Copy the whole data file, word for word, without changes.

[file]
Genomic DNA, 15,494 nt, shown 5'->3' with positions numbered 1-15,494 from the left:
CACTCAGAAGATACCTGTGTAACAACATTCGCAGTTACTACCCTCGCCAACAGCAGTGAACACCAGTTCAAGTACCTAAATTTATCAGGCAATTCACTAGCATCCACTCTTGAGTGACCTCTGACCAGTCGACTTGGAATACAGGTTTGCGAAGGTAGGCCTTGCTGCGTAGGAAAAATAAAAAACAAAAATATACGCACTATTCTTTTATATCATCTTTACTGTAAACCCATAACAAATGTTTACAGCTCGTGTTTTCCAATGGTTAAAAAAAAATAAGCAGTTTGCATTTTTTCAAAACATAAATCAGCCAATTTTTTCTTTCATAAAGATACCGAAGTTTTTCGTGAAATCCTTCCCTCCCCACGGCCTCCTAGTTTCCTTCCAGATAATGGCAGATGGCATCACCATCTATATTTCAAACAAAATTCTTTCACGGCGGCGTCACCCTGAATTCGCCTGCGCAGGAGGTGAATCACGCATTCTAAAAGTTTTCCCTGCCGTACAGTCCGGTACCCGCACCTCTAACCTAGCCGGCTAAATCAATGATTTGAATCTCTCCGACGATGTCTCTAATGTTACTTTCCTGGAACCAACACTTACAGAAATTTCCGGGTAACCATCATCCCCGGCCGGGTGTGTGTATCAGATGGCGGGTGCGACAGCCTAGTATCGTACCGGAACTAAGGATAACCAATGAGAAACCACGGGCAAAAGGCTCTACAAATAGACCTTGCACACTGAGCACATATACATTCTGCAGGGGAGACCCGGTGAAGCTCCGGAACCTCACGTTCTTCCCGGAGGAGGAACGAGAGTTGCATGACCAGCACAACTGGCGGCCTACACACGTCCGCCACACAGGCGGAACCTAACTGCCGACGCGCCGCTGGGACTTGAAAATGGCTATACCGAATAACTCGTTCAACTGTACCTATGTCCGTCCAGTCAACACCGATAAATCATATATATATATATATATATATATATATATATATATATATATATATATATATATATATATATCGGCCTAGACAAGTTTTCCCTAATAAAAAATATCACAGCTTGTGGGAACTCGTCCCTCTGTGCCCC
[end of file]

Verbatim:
Genomic DNA, 15,494 nt, shown 5'->3' with positions numbered 1-15,494 from the left:
CACTCAGAAGATACCTGTGTAACAACATTCGCAGTTACTACCCTCGCCAACAGCAGTGAACACCAGTTCAAGTACCTAAATTTATCAGGCAATTCACTAGCATCCACTCTTGAGTGACCTCTGACCAGTCGACTTGGAATACAGGTTTGCGAAGGTAGGCCTTGCTGCGTAGGAAAAATAAAAAACAAAAATATACGCACTATTCTTTTATATCATCTTTACTGTAAACCCATAACAAATGTTTACAGCTCGTGTTTTCCAATGGTTAAAAAAAAATAAGCAGTTTGCATTTTTTCAAAACATAAATCAGCCAATTTTTTCTTTCATAAAGATACCGAAGTTTTTCGTGAAATCCTTCCCTCCCCACGGCCTCCTAGTTTCCTTCCAGATAATGGCAGATGGCATCACCATCTATATTTCAAACAAAATTCTTTCACGGCGGCGTCACCCTGAATTCGCCTGCGCAGGAGGTGAATCACGCATTCTAAAAGTTTTCCCTGCCGTACAGTCCGGTACCCGCACCTCTAACCTAGCCGGCTAAATCAATGATTTGAATCTCTCCGACGATGTCTCTAATGTTACTTTCCTGGAACCAACACTTACAGAAATTTCCGGGTAACCATCATCCCCGGCCGGGTGTGTGTATCAGATGGCGGGTGCGACAGCCTAGTATCGTACCGGAACTAAGGATAACCAATGAGAAACCACGGGCAAAAGGCTCTACAAATAGACCTTGCACACTGAGCACATATACATTCTGCAGGGGAGACCCGGTGAAGCTCCGGAACCTCACGTTCTTCCCGGAGGAGGAACGAGAGTTGCATGACCAGCACAACTGGCGGCCTACACACGTCCGCCACACAGGCGGAACCTAACTGCCGACGCGCCGCTGGGACTTGAAAATGGCTATACCGAATAACTCGTTCAACTGTACCTATGTCCGTCCAGTCAACACCGATAAATCATATATATATATATATATATATATATATATATATATATATATATATATATATATATATATATCGGCCTAGACAAGTTTTCCCTAATAAAAAATATCACAGCTTGTGGGAACTCGTCCCTCTGTGCCCC